Archive for Errors

Teacher is always honest

When I began studying Mandarin over half a century ago, I very quickly developed a pet phrase  (kǒutóuchán 口頭禪 / 口头禅):  lǎoshí shuō 老實說 / 老实说 ("to tell the truth; honestly"), After I married one of the best Mandarin teachers on earth (Chang Li-ching) several years later, she corrected me when I said my favorite phrase.  She told me that I made it sound like lǎoshī shuō 老師說 / 老师说 ("teacher says").

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What to call editing residues?

Allegra Kirkland, "Sessions Denies Knowing Of Flynn Turkey Dealings, Alleged Kidnapping Plot", TPM 11/14/2017:

Attorney General Jeff Sessions denied knowing that former national security adviser Michael Flynn lobbied on behalf of Turkey and allegedly discussed with Turkish officials the possibility of kidnapping of a U.S.-based Muslim cleric while serving on the Trump campaign.

The string of words in boldface strikes me as an unidiomatic blend of two idiomatic phrases, presumably created by an incomplete edit meant to turn one form into the other:

  • the possible kidnapping of a U.S.-based Muslim cleric
  • the possibility of kidnapping a U.S.-based Muslim cleric

Assuming my diagnosis is right, what's the term for errors of that kind? Or is there one?

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Correction of a public sign

Photograph taken by Adrian Thieret in Shanghai (Pudong) about a month ago.

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Linguistic tools for the supervillain

In celebration of Geoff Pullum's 700th LLOG post, "World domination and threats to the public", we'll be meeting for a quiet (virtual) drink this evening. But meanwhile I'll quietly suggest that Geoff has been too hasty in joining Randall Munroe at xkcd in assigning to the field of Linguistics a "low likelihood of being a crucial tool for a supervillain, and low probability of anything breaking out of the research environment and threatening the general population".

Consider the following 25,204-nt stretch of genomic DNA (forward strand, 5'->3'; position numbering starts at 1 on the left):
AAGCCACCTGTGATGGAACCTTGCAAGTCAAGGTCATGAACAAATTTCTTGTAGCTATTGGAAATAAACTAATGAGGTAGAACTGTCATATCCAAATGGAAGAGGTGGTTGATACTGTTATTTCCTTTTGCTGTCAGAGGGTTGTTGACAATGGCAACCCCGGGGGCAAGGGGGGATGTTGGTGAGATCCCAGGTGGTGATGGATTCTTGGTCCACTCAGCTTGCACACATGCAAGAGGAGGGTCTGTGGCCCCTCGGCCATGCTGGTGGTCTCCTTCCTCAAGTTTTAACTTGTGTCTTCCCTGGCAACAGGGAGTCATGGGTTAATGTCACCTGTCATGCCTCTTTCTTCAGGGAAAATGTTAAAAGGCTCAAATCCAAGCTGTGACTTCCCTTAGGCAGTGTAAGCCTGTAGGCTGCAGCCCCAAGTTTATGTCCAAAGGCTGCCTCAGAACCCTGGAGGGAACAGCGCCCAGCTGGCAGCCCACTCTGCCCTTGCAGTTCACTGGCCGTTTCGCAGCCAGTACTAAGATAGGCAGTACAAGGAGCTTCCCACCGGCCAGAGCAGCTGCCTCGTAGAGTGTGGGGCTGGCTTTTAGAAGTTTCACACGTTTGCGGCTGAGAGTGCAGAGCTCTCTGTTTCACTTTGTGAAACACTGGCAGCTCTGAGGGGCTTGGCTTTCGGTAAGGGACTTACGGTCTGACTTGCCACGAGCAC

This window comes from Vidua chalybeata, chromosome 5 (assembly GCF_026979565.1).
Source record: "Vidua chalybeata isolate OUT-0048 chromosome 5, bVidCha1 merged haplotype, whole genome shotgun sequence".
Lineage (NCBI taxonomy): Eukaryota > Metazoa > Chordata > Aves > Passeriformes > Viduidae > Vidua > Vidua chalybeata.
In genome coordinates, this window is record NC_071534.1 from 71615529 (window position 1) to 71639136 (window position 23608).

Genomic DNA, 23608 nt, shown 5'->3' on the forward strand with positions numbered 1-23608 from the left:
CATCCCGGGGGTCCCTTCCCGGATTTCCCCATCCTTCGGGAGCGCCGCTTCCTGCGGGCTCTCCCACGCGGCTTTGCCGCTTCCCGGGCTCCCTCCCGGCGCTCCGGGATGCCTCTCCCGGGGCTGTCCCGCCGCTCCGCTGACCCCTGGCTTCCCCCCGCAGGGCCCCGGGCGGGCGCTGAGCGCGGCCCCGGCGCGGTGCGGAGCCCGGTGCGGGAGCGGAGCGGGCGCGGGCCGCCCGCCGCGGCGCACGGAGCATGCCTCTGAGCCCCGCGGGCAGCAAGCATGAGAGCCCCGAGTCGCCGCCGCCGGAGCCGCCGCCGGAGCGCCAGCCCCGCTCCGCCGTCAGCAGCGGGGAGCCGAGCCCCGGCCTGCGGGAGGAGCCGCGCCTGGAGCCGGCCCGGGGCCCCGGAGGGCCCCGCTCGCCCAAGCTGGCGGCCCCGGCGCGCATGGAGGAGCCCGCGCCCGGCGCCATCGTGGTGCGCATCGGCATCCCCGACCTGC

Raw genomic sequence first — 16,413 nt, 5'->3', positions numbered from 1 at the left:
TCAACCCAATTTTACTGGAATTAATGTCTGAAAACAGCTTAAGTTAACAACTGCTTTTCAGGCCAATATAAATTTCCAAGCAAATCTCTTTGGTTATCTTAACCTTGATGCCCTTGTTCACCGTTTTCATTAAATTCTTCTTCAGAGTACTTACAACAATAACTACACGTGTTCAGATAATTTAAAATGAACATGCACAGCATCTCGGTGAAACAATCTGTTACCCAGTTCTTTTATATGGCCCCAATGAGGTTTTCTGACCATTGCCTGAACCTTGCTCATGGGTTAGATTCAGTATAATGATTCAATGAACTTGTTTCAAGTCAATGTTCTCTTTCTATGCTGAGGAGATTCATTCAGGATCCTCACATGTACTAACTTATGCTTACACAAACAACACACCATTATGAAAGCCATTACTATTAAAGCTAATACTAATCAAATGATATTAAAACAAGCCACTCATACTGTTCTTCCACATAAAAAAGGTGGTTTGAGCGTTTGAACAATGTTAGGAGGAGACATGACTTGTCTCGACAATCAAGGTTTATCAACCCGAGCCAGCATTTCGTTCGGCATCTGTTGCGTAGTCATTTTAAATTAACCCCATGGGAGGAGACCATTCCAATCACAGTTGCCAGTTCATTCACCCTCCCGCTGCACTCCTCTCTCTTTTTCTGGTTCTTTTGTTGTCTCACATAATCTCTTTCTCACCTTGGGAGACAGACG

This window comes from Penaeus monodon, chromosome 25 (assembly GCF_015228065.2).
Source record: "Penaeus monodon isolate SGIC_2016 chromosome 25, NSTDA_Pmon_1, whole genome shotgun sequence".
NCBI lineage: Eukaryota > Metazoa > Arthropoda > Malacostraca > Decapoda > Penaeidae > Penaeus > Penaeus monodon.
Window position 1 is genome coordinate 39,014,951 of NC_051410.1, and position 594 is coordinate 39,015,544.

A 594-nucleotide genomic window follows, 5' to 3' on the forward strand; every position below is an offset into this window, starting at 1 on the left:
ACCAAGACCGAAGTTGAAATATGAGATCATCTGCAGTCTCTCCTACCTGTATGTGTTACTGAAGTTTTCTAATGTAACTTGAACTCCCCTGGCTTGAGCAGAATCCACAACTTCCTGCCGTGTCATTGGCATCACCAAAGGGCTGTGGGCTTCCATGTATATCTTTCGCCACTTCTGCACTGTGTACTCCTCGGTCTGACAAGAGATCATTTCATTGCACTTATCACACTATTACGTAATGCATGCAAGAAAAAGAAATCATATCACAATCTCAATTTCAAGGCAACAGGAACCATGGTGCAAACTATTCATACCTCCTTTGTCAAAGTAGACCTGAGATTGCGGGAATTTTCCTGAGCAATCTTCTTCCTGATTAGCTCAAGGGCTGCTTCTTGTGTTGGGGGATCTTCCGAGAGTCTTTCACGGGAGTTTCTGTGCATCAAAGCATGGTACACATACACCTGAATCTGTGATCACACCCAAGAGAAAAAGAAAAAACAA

In fact LLOG posts have described at least two fictional counter-examples  over the years, and I expect that commenters will be able to suggest some others.

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World domination and threats to the public

Linguistics is in the most desirable quadrant according to today's xkcd: low likelihood of being a crucial tool for a supervillain, and low probability of anything breaking out of the research environment and threatening the general population.

But I'm not at all sure that everything is positioned correctly. Molasses storage should be further to the right (never forget the Great Boston Molasses Flood of 1919); dentistry should be moved up (remember Marathon Man); robotics in its current state is too highly ranked on both axes; and entomology, right now (October 18, 2017), in addition to being slightly too low, is spelled wrong. Lots to quibble about, I'd say. But not the standing of linguistics as a safe thing to work on.

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Help our spam journal to a healthy grow

I continue to be astonished by the sheer volume of the junk email I get from spam journals and organizers of spamferences, and by the linguistic ineptitude of the unprincipled responsible parties. I have been getting dozens per month, for a year or more: journal announcements, calls for papers, requests for conference attendance, subscription information, and invitations to editorial boards. Today I got a prestige invitation that began thus:

After careful evaluation and reading your article published in Journal of Logic, Language and Information entitled “On the Mathematical Foundations of", we decided to send you this invitation.

Clearly the careful evaluation and reading did not enable them to get to the end of my title (it does not end in of). And what was the invitation?

In light of your remarkable achievements in Critical Care, we would like to invite you to join the Editorial Board of Journal of Nursing.